Latest News from Slovenia
As many as 21 presidents from the European Union signed, on the occasion of Europe Day, an appeal for Europe before the European Parliament elections, informs the Presidential Administration. The elections in 2019 have special importance: you, the European citizens, are the ones who decide the path that the European Union will follow.
With three stage wins, one second and one third stage spots, the 29-year-old member of the Jumbo-Visma team also won the green jersey in the points classification.
Overall, he finished the race 49 seconds ahead of Portuguese rider Rui Costa, and 1:12 minutes ahead of last year's Tour de France winner, Geraint Thomas of Wales.
The Together for Europe Summit in Warsaw, involving Prime Minister Boyko Borisov and the leaders of all member states, adopted since 2004 in the EU, has begun.
The occasion for the summit, initiated by Polish Prime Minister Mateusz Morawiec, is the 15th anniversary of the beginning of the great enlargement of the European Union.
Romania saw a record level of foreign direct investment over the first two months, exceeding one billion euro, the highest level after the economic crisis, Prime Minister Viorica Dancila said on Thursday in the opening of the Government meeting. "I would like to point out some data that prove that Romania's economy is on an upward trend and will continue to grow.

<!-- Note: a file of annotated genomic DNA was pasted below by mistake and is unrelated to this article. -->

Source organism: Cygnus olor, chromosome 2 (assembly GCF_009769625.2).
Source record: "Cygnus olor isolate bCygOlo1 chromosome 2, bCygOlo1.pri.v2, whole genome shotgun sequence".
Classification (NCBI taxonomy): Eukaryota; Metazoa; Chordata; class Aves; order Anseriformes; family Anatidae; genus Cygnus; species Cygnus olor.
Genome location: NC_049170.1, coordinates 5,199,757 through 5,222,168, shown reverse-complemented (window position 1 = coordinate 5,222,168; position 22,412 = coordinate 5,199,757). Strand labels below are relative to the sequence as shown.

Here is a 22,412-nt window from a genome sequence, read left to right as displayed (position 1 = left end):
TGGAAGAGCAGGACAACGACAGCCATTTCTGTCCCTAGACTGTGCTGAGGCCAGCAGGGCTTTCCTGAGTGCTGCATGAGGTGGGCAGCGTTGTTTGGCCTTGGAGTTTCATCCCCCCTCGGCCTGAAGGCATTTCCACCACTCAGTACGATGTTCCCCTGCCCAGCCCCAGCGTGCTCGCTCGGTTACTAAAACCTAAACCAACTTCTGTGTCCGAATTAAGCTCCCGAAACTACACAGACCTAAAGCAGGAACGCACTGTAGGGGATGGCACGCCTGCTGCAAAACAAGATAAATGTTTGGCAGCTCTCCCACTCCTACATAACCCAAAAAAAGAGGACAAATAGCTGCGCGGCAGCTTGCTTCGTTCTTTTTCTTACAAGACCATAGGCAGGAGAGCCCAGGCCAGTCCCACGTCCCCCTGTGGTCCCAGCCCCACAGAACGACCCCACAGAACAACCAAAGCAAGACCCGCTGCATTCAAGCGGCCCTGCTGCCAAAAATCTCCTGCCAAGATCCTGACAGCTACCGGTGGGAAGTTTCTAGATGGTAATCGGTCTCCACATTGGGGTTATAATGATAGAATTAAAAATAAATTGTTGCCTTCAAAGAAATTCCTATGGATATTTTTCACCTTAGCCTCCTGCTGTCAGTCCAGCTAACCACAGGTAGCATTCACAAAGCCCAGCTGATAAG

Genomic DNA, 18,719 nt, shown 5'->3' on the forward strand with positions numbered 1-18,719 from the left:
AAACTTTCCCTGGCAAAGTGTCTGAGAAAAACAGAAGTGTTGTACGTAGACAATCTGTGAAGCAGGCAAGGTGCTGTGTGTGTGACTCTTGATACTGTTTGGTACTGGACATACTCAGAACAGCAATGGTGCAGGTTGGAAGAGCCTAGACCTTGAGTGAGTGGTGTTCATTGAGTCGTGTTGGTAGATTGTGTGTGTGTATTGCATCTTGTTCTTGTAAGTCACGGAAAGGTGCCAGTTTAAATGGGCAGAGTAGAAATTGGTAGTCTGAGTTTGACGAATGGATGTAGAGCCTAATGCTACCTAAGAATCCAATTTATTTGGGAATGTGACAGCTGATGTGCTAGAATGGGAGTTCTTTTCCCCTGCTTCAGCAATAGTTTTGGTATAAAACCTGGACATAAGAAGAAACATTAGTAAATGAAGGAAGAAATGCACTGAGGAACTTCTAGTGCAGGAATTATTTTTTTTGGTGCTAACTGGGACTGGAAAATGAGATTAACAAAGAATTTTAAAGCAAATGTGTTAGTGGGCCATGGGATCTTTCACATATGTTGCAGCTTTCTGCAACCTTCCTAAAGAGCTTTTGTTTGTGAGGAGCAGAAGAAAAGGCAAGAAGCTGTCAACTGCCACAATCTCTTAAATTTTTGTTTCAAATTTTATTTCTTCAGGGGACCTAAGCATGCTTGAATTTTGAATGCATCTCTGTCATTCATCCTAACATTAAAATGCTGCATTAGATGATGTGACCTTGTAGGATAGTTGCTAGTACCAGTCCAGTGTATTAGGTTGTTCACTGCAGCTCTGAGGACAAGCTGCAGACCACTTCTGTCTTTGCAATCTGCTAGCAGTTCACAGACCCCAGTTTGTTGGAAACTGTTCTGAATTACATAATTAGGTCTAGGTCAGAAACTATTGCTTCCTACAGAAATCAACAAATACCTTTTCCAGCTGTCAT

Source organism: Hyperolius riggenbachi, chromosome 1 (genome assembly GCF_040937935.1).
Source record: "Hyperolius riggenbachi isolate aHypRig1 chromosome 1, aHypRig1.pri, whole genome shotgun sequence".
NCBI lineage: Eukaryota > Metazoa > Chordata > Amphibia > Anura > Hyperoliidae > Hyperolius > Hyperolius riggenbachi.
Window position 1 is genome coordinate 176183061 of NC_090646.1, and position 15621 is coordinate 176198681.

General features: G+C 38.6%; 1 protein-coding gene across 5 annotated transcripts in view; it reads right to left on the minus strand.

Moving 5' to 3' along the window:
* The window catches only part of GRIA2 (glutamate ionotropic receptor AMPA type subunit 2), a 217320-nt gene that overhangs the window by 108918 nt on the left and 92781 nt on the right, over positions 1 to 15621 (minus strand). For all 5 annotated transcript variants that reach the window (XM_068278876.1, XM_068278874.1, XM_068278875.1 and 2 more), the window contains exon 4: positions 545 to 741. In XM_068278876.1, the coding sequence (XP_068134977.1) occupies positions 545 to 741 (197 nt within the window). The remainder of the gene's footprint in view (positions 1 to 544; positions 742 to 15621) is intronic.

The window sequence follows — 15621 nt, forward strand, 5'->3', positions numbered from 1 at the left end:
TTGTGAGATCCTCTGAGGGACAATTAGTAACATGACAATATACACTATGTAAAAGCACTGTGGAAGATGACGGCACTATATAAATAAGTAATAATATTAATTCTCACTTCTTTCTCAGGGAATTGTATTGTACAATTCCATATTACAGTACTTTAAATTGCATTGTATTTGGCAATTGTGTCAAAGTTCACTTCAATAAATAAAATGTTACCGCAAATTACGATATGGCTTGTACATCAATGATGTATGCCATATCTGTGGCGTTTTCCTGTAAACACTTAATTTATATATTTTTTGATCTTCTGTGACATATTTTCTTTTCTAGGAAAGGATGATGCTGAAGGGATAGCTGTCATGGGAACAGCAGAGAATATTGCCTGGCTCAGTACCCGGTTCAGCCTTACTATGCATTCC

A number of 28 large-size pictures showing images from every European Union member state will be exhibited over April 18 - May 16 on the pedestrian street Nicolae Balcescu in the central Romanian city of Sibiu, to celebrate the Romanian presidency of the Council of EU, ahead of the European Union Summit to be held here on May 9, informs a release sent to AGERPRES on Tuesday.
Hosting one of the preliminary groups would cost 4.5 million euro, of which 1.8 million euro in a fee and another 700,000 euro in other fixed costs.
Slovenia would have to pay the fee and the other fixed costs of 2.5 million euro to FIBA Europe in advance. Today's green light means the money will come from the government.
EU countries have approved copyright reforms that have been strongly supported by publishers. However, American technology giants and Internet freedom activists have opposed these changes, arguing that they can harm the free sharing of information. The revision of the directive has led to a strong lobbying on both sides.